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Effect of diagnostic labelling on management intentions for non-specific low back pain: a randomised scenario-based experiment

Review written by Dr Jarod Hall info

Key Points

  1. Almost 75% of primary contact clinicians think it is possible to identify the source in all cases of low back pain (LBP) and believe that pathoanatomic labeling is a more appropriate guide for diagnosis and guiding treatment choice.
  2. However, the data provided by this study indicates that clinicians should consider not using the labels disc bulge, degeneration and arthritis as part of explanations and reassurance provided to people with non-specific LBP.
  3. Changing how we label LBP may help reduce unnecessary medical tests and treatments and increase the acceptability of watchful waiting, self-care and the less intensive treatment options that are recommended in guidelines for the management of non-specific LBP.


Low back pain (LBP) is the leading cause of years lived with disability worldwide, and it is the second most common symptom-related reason for seeking care from a primary care provider (1,2). In 2016, in the United States, an estimated $134.5 billion was spent on health services for patients with low back and neck pain, and this spending appears to be consistently and rapidly increasing each year.

The vast majority of LBP (roughly 90-95%) is referred to as “non-specific LBP”. Per LBP clinical practice guidelines, the term non-specific LBP refers to LBP where it is currently not possible to identify a specific structural cause (e.g. radiculopathy, fracture, malignancy) (3).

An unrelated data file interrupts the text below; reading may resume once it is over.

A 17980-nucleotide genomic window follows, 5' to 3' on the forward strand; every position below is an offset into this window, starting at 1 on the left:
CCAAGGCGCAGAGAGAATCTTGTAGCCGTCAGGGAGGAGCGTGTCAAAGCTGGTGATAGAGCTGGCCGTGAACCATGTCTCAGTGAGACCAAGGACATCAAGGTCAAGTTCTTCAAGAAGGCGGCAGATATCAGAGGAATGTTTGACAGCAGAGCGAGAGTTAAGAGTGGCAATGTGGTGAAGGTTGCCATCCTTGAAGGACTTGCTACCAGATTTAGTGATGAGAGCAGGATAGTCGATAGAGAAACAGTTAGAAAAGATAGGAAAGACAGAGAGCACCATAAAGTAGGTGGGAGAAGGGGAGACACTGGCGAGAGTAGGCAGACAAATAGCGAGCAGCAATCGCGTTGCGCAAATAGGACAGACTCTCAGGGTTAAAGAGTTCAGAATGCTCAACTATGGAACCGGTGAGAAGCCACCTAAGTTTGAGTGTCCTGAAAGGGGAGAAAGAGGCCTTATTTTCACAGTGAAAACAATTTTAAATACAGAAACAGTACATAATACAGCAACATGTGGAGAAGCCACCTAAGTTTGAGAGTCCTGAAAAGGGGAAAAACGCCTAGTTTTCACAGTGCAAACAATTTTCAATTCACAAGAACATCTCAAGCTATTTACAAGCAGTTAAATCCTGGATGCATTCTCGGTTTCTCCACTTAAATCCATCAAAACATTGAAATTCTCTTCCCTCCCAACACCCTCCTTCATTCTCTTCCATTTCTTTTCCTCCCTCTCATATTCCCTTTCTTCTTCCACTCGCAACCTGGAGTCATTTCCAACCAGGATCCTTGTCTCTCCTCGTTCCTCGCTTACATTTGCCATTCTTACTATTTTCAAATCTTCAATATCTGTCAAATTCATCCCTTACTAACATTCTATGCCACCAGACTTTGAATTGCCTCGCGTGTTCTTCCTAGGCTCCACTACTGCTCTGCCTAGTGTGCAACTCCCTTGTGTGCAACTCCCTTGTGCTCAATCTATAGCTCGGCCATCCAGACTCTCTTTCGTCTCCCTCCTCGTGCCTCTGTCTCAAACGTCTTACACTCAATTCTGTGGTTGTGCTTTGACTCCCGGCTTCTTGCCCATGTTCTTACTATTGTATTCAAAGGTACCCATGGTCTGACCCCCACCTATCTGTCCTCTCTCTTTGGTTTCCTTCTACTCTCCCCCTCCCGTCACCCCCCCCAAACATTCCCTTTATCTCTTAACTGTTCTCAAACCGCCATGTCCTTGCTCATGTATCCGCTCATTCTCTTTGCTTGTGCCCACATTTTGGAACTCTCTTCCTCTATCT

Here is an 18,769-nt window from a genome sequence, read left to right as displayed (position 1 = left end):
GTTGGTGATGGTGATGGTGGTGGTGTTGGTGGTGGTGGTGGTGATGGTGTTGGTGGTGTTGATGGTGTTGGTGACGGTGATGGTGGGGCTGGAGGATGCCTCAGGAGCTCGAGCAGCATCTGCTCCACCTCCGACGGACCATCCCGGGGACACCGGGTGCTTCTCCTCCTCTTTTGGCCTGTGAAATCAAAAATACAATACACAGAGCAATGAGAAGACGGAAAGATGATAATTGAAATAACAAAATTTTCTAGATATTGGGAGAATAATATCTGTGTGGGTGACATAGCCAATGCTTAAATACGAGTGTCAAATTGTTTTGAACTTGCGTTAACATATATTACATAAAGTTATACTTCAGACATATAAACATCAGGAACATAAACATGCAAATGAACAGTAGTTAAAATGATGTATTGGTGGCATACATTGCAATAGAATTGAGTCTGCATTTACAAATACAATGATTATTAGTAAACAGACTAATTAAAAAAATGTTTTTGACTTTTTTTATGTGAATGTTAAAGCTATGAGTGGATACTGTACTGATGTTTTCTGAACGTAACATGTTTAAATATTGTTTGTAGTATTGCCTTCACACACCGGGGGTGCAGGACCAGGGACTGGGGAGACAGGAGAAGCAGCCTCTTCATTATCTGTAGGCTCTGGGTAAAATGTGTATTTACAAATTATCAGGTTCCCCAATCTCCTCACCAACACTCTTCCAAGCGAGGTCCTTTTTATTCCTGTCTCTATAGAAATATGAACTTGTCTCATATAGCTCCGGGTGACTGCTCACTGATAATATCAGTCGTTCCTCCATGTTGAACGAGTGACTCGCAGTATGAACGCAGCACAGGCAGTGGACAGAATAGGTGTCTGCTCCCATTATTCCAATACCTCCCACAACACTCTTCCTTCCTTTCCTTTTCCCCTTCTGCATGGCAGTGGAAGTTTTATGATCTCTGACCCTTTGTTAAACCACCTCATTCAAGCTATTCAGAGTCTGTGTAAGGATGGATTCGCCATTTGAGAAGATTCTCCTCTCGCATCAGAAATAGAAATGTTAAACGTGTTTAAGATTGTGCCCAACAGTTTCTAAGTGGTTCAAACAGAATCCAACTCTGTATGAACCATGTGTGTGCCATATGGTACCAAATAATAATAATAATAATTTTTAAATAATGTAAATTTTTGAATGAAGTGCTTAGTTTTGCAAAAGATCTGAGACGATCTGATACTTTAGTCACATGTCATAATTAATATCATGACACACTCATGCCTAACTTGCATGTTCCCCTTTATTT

However, the use of the term “non-specific LBP” has given rise to much criticism. Opponents of the non-specific label claim it is cumbersome to use with patients, conveys that the clinician does not know what is wrong with the patient, provides no pathoanatomical basis for LBP, and is a barrier to the provision of individualized care.

The authors of this study aimed to propose why the use of highly specific and anatomical-based specific structural labels may also be considered problematic.

In 2016, in the United States, an estimated $134.5 billion was spent on health services for patients with low back and neck pain.
Removing labels like degeneration from LBP presentations may play a very low risk, high reward role in helping to shift patients’ perspectives.


This study was a six-arm, parallel group, superiority randomized experiment with blinded participants conducted online.


Participants were recruited through Qualtrics and separated into three groups:

  1. Adults who currently had LBP and had received formal treatment for LBP at any time in their life (e.g. treatment from a doctor, physical therapist, chiropractor, surgeon, or any other healthcare provider).

  2. Adults who currently had LBP and had never received formal treatment for LBP.

  3. Adults who had never experienced LBP in their lifetime.


All participants were provided the same scenario of attending a primary care clinician about LBP. The scenario described the location of the pain, possible triggering event, and functional limitations. Participants were then randomized to receive one of six diagnostic labels with explanations: “you have a disc bulge”; “you have degeneration of the spine”; “you have arthritis of the spine”; you have a lumbar sprain”; “you have non-specific LBP”; or “you have an episode of back pain”.

All six groups then received the same reassurance from the primary care clinician: “I’m not worried that there is anything serious going on here. I think overall your outlook is good. Movement will help. The sooner we can get you back to your normal activity and work, the more likely your back pain is to get better”.


The primary outcome was belief about the need for imaging for LBP. This was assessed using a single item on an 11-point Likert scale (0= definitely not; 10= definitely do) with the question: “Do you think you need a scan (for example, an X-ray or MRI scan) of your back?”.